Hannah Wilkinson Slater (15-12-1774 – 02-10-1812)
Hannah Wilkinson Slater was an early American pioneer and inventor. She grew up in a Quaker family, in Pawtucket, Rhode Island; one of 8 children of Lydia and Oziel Wilkinson. Oziel was a successful businessman and was a business partner of Moses Brown – who introduced him to another business colleague called Samuel Slater, an industrialist who in 1790 having recently emigrated from Derbyshire, England, was looking for somewhere to lodge. The Wilkinsons were happy to take him in. Before long however, the 22-year-old Samuel had become close to their 15-year-old daughter Hannah – as a non-Quaker this met with some opposition from his hosts. But by 1791 he seems to have received parental consent and they married and quickly started a large family.
Samuel had built the first water-powered cotton mill in the United States with his business partner William Almy in 1793. This was on the banks of the Blackstone River at Pawtucket, Rhode Island. They began to build machinery for manufacturing textiles, modelled after the Arkwright spinning machines that Samuel was familiar with in England. (This site has been preserved and is known as the Slater Mill Historic Site).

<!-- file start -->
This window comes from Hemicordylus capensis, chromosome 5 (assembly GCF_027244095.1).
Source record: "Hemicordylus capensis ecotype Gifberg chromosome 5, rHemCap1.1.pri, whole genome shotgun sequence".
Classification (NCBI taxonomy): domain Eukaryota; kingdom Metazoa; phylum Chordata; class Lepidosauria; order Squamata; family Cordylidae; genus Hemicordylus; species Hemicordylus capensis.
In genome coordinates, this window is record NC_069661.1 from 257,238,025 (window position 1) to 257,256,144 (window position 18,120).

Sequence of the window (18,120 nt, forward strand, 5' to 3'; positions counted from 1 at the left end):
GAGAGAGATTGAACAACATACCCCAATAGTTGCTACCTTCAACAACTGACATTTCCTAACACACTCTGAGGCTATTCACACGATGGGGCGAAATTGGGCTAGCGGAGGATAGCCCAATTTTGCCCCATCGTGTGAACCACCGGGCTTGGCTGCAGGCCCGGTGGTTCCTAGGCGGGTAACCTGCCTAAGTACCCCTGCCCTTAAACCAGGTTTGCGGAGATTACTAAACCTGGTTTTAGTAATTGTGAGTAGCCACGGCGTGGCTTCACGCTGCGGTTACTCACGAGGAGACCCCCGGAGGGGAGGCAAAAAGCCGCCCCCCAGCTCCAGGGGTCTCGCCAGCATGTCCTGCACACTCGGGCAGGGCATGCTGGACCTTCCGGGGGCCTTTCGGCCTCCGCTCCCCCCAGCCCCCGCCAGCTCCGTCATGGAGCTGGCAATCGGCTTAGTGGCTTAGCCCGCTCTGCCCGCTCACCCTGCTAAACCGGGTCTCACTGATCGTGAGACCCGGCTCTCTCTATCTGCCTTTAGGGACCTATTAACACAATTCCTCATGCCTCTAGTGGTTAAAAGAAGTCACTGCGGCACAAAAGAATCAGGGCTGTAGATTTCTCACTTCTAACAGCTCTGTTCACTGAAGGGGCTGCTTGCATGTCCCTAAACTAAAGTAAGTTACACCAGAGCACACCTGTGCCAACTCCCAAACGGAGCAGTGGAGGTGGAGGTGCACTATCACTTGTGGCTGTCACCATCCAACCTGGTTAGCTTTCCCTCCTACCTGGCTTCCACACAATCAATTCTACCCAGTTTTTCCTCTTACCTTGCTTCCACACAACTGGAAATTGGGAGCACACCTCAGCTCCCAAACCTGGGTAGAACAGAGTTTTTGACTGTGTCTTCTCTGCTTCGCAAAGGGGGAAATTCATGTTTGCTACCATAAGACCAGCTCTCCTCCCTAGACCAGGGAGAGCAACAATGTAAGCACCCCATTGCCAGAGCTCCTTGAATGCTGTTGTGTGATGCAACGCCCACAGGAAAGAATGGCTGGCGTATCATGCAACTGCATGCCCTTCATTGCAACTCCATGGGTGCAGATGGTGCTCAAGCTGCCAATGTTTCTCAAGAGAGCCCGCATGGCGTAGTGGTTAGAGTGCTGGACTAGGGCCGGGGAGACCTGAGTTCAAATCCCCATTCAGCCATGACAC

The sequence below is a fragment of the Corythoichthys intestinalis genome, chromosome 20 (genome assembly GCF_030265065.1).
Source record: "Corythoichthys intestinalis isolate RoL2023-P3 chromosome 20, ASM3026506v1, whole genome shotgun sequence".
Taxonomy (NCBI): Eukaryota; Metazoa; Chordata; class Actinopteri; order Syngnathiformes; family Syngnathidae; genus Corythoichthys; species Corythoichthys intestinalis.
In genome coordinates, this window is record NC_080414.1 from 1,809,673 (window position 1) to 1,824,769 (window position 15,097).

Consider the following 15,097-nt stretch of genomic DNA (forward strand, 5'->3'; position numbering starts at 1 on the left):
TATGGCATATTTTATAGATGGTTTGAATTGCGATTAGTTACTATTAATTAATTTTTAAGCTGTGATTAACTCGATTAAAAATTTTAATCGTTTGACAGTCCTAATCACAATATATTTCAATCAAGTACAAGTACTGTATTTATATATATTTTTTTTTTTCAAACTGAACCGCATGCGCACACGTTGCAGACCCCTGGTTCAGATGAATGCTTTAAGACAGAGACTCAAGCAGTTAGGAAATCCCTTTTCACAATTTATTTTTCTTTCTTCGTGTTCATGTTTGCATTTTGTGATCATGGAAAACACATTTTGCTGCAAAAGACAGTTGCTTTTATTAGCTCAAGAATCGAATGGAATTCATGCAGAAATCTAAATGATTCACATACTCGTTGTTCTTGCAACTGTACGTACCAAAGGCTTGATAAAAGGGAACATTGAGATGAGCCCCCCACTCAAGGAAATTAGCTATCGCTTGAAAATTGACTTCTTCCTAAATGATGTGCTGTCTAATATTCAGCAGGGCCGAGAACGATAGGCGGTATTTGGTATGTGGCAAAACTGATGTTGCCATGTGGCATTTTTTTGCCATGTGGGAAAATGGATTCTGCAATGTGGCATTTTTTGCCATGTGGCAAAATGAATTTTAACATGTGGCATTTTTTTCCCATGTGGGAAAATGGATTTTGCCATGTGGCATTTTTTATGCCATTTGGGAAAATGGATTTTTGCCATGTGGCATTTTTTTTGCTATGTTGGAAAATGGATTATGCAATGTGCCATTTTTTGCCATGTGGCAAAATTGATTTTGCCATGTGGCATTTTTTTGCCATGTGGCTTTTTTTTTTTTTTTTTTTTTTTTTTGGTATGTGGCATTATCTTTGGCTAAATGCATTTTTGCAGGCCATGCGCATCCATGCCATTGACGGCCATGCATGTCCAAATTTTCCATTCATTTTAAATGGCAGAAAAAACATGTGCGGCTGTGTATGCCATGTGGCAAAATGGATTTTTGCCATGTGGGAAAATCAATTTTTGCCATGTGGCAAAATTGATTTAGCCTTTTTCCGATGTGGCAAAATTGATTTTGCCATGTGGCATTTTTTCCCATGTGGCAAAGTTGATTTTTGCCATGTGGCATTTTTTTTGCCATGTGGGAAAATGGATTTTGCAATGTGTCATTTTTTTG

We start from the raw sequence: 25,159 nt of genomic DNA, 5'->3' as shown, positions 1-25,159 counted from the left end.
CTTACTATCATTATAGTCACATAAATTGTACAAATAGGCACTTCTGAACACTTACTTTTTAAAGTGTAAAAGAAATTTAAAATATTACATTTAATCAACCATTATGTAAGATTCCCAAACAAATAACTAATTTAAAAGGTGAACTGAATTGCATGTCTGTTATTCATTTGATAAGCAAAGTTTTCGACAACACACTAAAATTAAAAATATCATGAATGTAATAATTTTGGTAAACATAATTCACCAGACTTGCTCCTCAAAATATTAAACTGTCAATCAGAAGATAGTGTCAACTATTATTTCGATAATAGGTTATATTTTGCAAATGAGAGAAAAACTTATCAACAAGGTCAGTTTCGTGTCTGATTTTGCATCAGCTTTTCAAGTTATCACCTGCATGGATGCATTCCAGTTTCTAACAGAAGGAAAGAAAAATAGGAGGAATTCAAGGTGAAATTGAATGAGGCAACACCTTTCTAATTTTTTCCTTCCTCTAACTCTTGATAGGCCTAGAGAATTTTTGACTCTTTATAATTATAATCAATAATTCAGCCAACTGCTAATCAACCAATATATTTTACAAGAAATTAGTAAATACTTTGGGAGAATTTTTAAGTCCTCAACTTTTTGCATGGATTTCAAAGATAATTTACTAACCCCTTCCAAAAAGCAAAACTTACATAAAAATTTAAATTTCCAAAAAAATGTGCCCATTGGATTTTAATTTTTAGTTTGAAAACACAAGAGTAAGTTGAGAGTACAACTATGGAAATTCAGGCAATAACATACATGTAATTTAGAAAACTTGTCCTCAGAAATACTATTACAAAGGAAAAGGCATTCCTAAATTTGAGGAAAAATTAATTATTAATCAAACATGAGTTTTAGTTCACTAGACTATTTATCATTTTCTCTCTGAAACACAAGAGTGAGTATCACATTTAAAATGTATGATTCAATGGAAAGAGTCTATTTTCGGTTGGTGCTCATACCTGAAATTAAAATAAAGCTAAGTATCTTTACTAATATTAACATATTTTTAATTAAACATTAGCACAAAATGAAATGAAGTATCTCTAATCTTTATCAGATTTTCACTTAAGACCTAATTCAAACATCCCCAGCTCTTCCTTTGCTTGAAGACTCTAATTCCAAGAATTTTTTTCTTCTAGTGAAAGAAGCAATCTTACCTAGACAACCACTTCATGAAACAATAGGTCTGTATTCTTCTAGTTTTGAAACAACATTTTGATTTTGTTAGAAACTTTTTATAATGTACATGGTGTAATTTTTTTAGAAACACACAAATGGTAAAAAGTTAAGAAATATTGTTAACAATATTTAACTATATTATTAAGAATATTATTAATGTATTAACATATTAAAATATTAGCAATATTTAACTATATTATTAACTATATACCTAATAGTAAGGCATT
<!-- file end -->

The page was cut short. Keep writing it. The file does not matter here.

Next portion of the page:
Hannah meanwhile was busy raising her children – she gave birth to 10, only 6 surviving childhood. She was also active in religious and welfare organisations in the Pawtucket community; founding a Sunday School and in 1809 a Female Beneficent Society, becoming Treasurer – her sister Lydia was one of its directors.
She also became interested in the work of her husband’s mills. In 1793, Samuel showed Hannah some exceptionally smooth yarn spun from long staple Surinam cotton that he intended to use to produce cloth. Hannah and her sister decided to use a hand spinning wheel to spin it into thread, and the resultant thread proved to be stronger than linen thread.
Later that year, Hannah applied to the US Patent Office for a patent for her invention – which she described as a new method of producing sewing thread from cotton. The resultant patent was issued in the name of “Mrs Samuel Slater”, a step forward in getting patents issued in a woman’s name.
Sadly, Hannah died aged only 37, due to childbirth complications with her tenth child. She was sadly missed by all those who benefitted from her charitable works. As Samuel wrote in his memoirs “the poor lamented her, whose charities and kindness they had experienced”.